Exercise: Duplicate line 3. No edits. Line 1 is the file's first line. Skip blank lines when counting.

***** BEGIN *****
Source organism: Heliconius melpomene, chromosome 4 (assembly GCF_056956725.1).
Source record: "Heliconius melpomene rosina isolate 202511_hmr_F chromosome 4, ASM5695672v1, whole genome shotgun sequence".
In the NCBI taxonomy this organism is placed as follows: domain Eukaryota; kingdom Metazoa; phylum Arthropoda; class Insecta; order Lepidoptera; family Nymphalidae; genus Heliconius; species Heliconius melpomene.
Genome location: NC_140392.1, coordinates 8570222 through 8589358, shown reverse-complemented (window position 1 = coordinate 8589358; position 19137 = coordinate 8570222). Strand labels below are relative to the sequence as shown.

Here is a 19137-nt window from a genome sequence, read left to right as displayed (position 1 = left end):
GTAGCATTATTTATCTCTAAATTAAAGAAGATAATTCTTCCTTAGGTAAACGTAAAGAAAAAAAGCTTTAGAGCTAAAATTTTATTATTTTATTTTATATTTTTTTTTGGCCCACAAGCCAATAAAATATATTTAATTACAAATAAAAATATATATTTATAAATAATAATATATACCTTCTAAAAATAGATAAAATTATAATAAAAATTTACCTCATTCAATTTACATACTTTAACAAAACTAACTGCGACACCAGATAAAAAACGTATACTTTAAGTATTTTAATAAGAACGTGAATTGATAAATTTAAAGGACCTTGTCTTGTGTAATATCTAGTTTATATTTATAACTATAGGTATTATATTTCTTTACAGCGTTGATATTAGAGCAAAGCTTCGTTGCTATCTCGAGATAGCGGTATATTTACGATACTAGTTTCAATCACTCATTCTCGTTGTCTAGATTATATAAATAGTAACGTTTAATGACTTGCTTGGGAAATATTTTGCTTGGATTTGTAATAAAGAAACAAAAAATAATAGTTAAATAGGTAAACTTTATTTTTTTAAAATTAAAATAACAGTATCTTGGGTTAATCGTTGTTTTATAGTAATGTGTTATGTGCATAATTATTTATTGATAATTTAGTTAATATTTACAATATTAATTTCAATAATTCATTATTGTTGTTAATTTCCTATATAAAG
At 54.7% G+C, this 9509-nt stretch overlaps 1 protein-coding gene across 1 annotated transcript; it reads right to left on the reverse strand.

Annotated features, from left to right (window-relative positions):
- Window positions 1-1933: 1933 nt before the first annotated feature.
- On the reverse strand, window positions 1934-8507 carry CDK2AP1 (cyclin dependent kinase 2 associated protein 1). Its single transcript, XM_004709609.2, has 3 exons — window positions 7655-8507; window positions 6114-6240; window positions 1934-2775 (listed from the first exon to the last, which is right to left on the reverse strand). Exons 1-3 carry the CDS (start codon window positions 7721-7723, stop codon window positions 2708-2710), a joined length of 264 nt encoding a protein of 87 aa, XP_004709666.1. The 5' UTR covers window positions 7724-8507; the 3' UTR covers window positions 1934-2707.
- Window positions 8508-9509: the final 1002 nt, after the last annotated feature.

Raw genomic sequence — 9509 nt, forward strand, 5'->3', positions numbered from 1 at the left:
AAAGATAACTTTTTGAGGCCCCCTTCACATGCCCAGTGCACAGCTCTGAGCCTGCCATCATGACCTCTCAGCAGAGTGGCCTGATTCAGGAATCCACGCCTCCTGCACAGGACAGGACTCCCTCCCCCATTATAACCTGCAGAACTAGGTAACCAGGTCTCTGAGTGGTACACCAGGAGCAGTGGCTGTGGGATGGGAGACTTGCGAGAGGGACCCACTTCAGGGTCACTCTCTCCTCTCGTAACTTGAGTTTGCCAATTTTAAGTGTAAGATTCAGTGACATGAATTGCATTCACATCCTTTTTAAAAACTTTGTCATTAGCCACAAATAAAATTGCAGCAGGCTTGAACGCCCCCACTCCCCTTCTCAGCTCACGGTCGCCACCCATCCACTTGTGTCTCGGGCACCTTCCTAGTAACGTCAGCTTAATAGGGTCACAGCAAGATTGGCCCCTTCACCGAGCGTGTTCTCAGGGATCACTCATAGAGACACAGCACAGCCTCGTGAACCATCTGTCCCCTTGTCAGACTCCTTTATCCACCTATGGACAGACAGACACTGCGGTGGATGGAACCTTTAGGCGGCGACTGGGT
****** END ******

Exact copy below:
In the NCBI taxonomy this organism is placed as follows: domain Eukaryota; kingdom Metazoa; phylum Arthropoda; class Insecta; order Lepidoptera; family Nymphalidae; genus Heliconius; species Heliconius melpomene.